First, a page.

The gut microbiome is believed to have evolved with time and exists in symbiosis with the system in the healthy state because of its synthetic, metabolic, and immune properties. Recent studies have hypothesized that specific microbial metabolites, particularly short-chain fatty acids and D-amino acids (D-AAs), are important contributors to the maintenance of health. Disturbance of this relationship, known as dysbiosis, has been implicated in various diseases.
The emerging literature on the metabolic potential of gut microflora and its integral role in the pathogenesis of inflammatory conditions is attracting increasing interest from the nephrology community in further exploration of the gut–renal axis. For example, there is evidence that the microbiome may play a role both in the progression of chronic kidney disease (CKD) and in the uremic complications of CKD. In addition to CKD and complications of uremia, accumulating data suggest that the microbiome also plays an important role in the mediation of renal damage in acute kidney injury (AKI) (1).
Although the kidneys are generally not considered to be conventional immune organs, resident dendritic cells and macrophages play a role in the maintenance of a delicately balanced inflammatory homeostatic environment within. For example, in contrast to control mice, kidneys of germ-free (Gf) mice have been found to have lower IL-4 levels and increased natural killer T cells. After ischemia/reperfusion (I/R) injury to Gf mice, a significant accumulation of CD8 T cells within the kidneys occurs, resulting in more severe renal damage than in control mice. When Gf mice received fecal transplants from control mice, the renal damage from I/R injury was much less than, and comparable with, that in control mice, suggesting a role of gut microbiota in modulating renal inflammation (2).
However, the interaction between the gut microbiome and the kidney and the pathogenesis of renal damage in AKI is complex, and the microbiome effects on renal inflammation may not necessarily exert a general salutary effect. Emal et al. showed contrasting results in that lower expression of the chemokines CX3CR1 and CCR2 in gut flora–depleted mice resulted in attenuated renal damage after I/R injury (3). Additionally, after fecal transplantation from untreated mice, a protective effect on renal damage was lost, suggesting that depletion of gut flora after antibiotic treatment resulted in depletion of the harmful gut microflora while promoting the prevalence of AKI-protective microflora.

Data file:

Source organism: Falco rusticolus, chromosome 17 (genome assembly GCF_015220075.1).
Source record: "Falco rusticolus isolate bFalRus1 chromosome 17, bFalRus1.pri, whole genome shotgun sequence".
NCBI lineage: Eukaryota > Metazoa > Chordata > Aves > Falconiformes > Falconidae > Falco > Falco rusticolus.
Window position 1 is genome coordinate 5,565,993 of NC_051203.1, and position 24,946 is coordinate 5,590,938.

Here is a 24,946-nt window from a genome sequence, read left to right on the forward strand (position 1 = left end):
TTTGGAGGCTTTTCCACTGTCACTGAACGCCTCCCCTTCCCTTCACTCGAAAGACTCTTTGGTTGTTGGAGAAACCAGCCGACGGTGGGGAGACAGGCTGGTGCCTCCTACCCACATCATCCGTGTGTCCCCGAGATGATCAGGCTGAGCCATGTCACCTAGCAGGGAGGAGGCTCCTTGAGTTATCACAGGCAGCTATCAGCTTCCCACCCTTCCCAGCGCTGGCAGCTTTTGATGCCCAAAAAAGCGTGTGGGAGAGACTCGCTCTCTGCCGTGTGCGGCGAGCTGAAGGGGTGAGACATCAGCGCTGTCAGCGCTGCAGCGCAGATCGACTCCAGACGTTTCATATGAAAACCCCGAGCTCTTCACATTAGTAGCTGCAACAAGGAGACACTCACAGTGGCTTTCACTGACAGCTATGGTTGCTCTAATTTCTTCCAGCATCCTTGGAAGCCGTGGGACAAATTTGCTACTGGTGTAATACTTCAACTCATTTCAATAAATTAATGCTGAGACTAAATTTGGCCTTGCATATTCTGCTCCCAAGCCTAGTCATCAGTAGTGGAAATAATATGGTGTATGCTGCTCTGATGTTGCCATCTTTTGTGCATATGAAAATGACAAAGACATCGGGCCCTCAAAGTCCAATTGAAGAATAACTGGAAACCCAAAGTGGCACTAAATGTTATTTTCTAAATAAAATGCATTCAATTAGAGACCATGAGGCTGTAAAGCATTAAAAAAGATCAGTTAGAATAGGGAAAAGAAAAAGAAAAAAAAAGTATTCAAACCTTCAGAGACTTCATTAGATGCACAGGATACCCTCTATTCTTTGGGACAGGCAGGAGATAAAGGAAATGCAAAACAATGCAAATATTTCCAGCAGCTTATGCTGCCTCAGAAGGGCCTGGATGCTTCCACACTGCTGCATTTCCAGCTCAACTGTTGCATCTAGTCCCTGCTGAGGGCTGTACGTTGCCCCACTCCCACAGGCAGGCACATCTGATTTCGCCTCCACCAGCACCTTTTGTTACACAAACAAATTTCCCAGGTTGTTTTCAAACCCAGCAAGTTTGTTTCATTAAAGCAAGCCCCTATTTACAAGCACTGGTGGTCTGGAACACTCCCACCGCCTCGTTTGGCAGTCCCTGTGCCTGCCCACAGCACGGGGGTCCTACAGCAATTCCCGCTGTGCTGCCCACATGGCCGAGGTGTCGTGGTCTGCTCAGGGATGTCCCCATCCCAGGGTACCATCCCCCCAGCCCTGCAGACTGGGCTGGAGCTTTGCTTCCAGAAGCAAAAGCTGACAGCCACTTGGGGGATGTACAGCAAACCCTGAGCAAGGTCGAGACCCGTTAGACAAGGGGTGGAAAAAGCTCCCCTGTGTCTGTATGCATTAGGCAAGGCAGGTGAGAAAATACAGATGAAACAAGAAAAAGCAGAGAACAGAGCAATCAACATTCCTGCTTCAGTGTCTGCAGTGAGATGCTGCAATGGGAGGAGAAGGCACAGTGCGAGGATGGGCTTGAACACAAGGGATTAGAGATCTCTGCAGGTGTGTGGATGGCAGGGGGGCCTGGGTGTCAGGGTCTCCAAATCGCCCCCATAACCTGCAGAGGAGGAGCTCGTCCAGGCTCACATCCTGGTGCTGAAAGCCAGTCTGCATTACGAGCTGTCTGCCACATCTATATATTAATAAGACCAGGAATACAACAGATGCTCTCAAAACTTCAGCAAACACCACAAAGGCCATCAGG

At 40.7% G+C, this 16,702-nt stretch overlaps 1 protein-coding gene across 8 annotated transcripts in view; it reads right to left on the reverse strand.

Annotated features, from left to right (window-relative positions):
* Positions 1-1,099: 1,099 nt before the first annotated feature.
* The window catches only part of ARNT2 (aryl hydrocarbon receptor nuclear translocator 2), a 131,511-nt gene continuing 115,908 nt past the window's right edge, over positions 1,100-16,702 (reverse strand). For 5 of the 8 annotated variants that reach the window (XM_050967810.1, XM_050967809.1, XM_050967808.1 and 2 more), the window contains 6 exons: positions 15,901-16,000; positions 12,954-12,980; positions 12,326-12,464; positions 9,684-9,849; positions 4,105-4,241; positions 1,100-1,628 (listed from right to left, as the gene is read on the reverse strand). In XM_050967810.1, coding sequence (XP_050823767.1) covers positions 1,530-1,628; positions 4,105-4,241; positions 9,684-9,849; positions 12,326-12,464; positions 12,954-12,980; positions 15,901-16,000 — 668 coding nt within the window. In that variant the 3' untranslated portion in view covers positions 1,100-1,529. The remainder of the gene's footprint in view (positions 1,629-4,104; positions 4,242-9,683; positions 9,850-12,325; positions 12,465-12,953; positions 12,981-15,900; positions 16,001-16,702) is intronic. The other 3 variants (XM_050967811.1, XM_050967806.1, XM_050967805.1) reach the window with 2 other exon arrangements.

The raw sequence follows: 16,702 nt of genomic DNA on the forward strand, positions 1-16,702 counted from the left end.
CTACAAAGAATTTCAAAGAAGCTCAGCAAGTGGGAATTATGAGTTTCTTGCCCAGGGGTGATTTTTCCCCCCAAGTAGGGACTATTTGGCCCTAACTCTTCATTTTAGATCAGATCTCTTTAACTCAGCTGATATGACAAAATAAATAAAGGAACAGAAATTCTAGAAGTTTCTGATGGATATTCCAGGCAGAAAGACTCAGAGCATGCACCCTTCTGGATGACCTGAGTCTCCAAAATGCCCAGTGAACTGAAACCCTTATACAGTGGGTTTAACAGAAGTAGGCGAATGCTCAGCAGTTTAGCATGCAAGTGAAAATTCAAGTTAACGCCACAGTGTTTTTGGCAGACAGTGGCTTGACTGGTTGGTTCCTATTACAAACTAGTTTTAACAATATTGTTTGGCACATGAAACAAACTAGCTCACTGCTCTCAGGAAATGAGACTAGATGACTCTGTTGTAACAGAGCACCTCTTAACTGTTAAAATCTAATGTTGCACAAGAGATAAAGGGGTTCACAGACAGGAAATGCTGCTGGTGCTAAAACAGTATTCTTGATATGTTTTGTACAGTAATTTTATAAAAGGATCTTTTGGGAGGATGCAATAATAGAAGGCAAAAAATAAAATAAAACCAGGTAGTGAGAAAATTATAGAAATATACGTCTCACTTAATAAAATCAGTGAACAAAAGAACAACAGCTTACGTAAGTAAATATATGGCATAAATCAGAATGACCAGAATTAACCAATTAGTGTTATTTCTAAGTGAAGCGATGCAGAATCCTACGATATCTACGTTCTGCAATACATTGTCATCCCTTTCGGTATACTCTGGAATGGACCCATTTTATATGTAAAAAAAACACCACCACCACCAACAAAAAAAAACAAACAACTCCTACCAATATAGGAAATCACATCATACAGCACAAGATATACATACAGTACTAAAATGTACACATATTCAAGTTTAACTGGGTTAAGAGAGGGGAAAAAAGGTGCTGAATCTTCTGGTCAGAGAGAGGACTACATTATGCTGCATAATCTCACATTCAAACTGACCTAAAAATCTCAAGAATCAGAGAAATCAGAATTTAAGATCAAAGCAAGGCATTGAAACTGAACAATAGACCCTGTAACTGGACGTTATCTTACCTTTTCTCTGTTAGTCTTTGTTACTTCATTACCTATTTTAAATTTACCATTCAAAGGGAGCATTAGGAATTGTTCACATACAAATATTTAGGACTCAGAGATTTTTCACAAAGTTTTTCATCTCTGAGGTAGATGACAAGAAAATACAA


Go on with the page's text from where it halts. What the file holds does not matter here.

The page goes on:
After I/R injury in an AKI mouse model, there is a change in the gut microflora, with a predominance of Lactobacillus species, Clostridium species, and Ruminococcus species and a reduction in Bifidobacterium species (4). Regardless of the renal insult, the gut microflora metabolize the D-AAs, but after I/R injury only D-serine was detected in the kidney, and an elevated D-serine/L-serine ratio was found in the urine, feces, and plasma of I/R mice. It was suggested then that the gut microbiota is responsible for D-AA generation, particularly D-serine, inasmuch as no D-AAs, except D-asparagine and D-aspartic acid, were detected in the feces of Gf C57BL/6 (Gf B6) mice before and after I/R. It was also demonstrated that after renal insult, the activity of D-AA oxidase decreases and that of serine racemase increases. D-serine was shown to promote tubular cell proliferation after hypoxic damage and to mitigate hypoxia-induced tubular damage. Interestingly, the renal injury in GfB6 and D-serine–depleted mice was alleviated by the oral administration of D-serine, suggesting a potential therapeutic role of D-serine in AKI (4).
These recent studies suggest that the microbiome plays an important role in the mediation of kidney damage in AKI. However, the interplay appears to be complex, and changes in the microflora may either ameliorate or promote renal damage. It is hoped that over the several coming years, further studies of the microbiome and inflammation, and of the impact of its modulation on the development of renal damage in AKI, will better define these mechanisms and help identify effective therapies to help prevent and treat AKI.
Jang HR, et al. Early exposure to germs modifies kidney damage and inflammation after experimental ischemia-reperfusion injury. Am J Physiol Renal Physiol 2009; 297:F1457–F1465.
Emal D, et al. Depletion of gut microbiota protects against renal ischemia-reperfusion injury. J Am Soc Nephrol 2017; 28:1450–1461.
Nakade Y, et al. Gut microbiota–derived D-serine protects against acute kidney injury. JCI Insight. 2018; 3:e97957.